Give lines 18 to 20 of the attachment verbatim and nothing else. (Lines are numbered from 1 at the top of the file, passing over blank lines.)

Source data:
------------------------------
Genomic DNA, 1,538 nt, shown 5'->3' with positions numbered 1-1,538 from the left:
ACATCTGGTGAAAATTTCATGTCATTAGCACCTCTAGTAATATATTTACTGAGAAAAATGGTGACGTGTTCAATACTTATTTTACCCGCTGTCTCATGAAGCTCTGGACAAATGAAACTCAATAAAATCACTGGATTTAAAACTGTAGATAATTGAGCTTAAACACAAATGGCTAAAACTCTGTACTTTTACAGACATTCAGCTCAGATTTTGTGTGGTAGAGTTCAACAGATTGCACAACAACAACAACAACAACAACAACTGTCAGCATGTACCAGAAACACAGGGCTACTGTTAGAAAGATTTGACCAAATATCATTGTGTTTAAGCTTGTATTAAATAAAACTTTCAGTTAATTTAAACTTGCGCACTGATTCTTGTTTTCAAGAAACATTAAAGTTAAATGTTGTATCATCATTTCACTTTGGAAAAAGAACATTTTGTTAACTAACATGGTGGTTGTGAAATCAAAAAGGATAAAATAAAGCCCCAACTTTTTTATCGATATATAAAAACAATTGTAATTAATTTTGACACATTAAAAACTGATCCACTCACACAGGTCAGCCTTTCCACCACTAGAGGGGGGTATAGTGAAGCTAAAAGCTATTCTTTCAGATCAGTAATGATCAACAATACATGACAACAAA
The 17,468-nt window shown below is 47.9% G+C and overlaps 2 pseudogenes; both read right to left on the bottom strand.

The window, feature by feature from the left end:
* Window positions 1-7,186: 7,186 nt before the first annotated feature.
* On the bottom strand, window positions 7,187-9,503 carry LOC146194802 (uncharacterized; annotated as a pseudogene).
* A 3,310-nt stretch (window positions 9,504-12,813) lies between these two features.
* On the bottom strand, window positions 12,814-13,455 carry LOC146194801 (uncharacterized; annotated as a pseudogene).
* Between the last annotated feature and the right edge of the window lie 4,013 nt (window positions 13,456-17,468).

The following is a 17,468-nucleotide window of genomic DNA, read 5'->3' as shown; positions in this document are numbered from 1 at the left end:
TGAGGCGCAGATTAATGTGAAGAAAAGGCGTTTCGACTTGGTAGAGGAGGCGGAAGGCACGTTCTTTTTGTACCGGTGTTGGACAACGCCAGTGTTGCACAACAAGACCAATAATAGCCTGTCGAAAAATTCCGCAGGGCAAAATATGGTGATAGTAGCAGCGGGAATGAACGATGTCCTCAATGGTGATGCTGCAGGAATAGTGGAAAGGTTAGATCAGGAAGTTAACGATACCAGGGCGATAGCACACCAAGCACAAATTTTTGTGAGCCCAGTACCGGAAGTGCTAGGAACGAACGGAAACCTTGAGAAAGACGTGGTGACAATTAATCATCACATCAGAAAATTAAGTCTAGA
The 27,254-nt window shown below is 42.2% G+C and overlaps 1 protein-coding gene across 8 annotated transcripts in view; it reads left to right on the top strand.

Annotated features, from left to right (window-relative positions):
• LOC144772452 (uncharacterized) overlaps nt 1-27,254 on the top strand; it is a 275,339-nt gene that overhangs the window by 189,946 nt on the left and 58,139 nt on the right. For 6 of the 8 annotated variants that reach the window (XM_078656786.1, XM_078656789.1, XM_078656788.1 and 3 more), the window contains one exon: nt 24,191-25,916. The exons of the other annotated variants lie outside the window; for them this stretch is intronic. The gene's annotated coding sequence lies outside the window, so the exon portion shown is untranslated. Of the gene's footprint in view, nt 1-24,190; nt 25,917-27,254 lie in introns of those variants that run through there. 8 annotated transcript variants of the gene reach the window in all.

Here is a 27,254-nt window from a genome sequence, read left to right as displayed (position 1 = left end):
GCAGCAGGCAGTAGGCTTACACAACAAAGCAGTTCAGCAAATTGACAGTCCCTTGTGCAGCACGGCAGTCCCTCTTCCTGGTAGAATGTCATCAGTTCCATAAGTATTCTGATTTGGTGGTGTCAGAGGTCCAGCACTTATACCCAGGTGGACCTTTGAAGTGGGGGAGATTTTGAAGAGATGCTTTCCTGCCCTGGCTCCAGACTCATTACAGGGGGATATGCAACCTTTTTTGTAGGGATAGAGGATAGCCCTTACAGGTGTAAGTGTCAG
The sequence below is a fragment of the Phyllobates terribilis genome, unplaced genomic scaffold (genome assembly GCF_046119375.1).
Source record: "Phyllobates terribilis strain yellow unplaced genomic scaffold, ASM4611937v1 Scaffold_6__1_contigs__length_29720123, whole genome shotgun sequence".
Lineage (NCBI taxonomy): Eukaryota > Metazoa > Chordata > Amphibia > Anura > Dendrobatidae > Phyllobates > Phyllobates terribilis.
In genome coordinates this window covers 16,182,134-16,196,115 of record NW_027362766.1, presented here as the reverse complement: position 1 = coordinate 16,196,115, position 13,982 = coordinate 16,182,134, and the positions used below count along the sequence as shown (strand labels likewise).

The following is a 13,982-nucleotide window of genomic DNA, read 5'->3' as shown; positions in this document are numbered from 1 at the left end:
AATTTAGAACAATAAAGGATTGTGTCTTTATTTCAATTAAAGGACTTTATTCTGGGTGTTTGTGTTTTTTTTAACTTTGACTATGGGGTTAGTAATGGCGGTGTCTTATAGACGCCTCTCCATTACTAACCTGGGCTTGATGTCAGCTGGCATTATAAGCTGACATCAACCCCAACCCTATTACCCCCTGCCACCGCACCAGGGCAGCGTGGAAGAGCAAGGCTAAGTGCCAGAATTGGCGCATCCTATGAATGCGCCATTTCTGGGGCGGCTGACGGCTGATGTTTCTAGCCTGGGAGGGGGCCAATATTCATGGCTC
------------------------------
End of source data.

Source record: "Phyllobates terribilis strain yellow unplaced genomic scaffold, ASM4611937v1 Scaffold_6__1_contigs__length_29720123, whole genome shotgun sequence".
Lineage (NCBI taxonomy): Eukaryota > Metazoa > Chordata > Amphibia > Anura > Dendrobatidae > Phyllobates > Phyllobates terribilis.
In genome coordinates this window covers 16,182,134-16,196,115 of record NW_027362766.1, presented here as the reverse complement: position 1 = coordinate 16,196,115, position 13,982 = coordinate 16,182,134, and the positions used below count along the sequence as shown (strand labels likewise).